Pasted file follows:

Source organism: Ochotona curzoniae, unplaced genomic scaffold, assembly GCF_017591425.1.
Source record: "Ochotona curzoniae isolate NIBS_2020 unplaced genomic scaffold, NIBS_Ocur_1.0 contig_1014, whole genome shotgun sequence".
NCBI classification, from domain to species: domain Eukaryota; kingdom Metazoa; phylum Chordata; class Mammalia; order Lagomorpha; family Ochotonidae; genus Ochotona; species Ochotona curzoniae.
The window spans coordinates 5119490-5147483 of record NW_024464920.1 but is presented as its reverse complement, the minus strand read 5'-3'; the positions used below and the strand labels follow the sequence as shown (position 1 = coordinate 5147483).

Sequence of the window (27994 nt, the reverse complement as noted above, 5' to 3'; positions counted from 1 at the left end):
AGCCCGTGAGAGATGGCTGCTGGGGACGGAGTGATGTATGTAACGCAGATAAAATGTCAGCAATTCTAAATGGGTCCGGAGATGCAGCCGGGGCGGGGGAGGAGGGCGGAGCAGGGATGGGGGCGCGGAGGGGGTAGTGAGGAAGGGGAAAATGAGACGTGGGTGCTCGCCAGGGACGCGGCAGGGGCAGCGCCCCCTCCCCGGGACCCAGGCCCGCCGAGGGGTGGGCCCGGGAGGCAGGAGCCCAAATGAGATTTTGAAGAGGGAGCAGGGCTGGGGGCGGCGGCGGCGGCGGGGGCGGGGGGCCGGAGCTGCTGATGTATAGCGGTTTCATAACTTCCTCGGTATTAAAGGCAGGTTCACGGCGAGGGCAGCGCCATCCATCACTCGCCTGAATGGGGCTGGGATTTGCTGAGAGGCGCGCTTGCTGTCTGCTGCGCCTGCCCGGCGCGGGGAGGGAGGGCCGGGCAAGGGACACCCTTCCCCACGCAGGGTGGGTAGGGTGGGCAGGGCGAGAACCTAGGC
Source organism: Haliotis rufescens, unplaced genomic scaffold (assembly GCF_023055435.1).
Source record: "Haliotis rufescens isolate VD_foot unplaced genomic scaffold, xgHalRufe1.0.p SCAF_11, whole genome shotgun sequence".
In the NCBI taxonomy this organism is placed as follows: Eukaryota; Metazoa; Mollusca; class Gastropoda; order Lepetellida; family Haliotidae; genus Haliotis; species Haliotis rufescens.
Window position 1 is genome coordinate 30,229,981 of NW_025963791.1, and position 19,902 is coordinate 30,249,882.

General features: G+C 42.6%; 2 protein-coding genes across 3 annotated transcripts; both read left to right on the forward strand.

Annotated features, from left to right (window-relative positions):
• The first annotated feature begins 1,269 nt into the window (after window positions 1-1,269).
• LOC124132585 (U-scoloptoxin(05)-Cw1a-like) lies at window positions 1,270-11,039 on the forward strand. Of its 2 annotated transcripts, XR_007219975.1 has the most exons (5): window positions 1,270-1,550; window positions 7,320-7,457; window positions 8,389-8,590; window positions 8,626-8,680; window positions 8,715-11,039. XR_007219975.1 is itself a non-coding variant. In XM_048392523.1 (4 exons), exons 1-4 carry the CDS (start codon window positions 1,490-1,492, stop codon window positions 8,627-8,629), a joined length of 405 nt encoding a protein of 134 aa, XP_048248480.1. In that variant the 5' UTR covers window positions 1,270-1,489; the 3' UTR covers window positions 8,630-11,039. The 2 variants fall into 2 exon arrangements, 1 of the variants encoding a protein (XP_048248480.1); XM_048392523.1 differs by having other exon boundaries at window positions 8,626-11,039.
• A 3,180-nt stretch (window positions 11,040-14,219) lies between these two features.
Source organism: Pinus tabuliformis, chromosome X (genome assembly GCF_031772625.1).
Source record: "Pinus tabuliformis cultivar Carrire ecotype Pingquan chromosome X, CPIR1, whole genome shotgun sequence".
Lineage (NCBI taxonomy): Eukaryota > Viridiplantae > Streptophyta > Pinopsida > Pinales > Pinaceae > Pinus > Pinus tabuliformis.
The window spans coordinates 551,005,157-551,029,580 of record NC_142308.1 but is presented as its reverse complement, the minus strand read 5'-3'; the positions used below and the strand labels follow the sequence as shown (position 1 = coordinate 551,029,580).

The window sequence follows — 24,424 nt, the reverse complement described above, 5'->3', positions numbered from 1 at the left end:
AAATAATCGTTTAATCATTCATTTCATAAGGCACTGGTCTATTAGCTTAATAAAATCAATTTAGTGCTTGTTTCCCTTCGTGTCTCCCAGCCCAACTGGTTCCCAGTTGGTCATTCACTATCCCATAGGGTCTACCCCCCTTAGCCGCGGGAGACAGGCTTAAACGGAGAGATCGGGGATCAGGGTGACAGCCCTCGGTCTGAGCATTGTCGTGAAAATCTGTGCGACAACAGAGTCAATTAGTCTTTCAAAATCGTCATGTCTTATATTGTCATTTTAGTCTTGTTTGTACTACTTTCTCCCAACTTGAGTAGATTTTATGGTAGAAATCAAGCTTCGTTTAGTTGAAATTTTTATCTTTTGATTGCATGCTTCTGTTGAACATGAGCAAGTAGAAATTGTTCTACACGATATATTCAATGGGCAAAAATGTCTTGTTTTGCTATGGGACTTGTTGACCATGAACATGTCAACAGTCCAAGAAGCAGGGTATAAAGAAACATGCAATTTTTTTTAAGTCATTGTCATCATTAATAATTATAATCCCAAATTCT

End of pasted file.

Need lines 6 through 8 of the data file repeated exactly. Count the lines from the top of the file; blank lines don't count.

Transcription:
AGCCCGTGAGAGATGGCTGCTGGGGACGGAGTGATGTATGTAACGCAGATAAAATGTCAGCAATTCTAAATGGGTCCGGAGATGCAGCCGGGGCGGGGGAGGAGGGCGGAGCAGGGATGGGGGCGCGGAGGGGGTAGTGAGGAAGGGGAAAATGAGACGTGGGTGCTCGCCAGGGACGCGGCAGGGGCAGCGCCCCCTCCCCGGGACCCAGGCCCGCCGAGGGGTGGGCCCGGGAGGCAGGAGCCCAAATGAGATTTTGAAGAGGGAGCAGGGCTGGGGGCGGCGGCGGCGGCGGGGGCGGGGGGCCGGAGCTGCTGATGTATAGCGGTTTCATAACTTCCTCGGTATTAAAGGCAGGTTCACGGCGAGGGCAGCGCCATCCATCACTCGCCTGAATGGGGCTGGGATTTGCTGAGAGGCGCGCTTGCTGTCTGCTGCGCCTGCCCGGCGCGGGGAGGGAGGGCCGGGCAAGGGACACCCTTCCCCACGCAGGGTGGGTAGGGTGGGCAGGGCGAGAACCTAGGC
Source organism: Haliotis rufescens, unplaced genomic scaffold (assembly GCF_023055435.1).
Source record: "Haliotis rufescens isolate VD_foot unplaced genomic scaffold, xgHalRufe1.0.p SCAF_11, whole genome shotgun sequence".